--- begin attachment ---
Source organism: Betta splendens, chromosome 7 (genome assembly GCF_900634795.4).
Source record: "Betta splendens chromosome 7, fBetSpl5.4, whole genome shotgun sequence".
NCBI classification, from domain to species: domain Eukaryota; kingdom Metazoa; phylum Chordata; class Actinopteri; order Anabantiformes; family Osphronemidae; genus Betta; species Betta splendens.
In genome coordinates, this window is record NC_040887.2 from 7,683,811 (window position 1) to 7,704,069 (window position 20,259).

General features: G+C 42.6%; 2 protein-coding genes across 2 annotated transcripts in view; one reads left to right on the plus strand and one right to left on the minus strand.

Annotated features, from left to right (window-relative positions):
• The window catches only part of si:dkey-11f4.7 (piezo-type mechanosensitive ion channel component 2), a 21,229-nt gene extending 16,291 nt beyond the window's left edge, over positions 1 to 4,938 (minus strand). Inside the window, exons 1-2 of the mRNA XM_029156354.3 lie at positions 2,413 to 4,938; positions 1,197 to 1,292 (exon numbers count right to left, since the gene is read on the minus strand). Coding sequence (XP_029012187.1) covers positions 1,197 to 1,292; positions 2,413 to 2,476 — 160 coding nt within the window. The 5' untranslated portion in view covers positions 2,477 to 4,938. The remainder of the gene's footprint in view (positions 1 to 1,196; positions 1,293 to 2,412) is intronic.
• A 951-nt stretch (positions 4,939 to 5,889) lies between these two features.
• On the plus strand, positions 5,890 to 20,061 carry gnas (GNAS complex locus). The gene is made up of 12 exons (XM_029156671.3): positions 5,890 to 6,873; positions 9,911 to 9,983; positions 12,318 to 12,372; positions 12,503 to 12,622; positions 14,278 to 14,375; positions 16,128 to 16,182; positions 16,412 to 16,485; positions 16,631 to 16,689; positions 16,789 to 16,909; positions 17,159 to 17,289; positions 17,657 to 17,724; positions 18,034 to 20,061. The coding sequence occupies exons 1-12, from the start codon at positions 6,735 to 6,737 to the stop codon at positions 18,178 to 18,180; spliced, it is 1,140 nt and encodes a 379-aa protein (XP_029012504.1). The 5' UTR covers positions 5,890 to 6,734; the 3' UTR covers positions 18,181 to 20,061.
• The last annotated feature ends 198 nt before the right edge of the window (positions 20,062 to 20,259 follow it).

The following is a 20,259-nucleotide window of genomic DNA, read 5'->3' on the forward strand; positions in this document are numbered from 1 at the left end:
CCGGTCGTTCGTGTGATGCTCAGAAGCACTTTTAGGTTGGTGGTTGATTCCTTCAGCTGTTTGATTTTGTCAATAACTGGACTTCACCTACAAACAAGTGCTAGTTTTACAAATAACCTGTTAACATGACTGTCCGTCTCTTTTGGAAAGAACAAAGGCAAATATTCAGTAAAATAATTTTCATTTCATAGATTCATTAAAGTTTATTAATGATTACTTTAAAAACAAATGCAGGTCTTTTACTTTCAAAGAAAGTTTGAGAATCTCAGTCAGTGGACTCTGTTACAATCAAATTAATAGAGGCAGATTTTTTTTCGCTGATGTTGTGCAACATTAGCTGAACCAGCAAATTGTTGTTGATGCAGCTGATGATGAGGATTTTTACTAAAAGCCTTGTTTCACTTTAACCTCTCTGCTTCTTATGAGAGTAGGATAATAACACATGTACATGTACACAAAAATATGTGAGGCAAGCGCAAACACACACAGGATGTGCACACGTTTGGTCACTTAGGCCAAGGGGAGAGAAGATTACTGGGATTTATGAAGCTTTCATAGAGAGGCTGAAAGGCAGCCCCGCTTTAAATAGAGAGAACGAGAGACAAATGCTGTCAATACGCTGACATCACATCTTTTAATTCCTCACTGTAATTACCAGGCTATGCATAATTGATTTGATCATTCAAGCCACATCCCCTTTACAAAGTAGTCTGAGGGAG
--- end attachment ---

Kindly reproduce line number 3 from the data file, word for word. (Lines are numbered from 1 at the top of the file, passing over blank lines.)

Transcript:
NCBI classification, from domain to species: domain Eukaryota; kingdom Metazoa; phylum Chordata; class Actinopteri; order Anabantiformes; family Osphronemidae; genus Betta; species Betta splendens.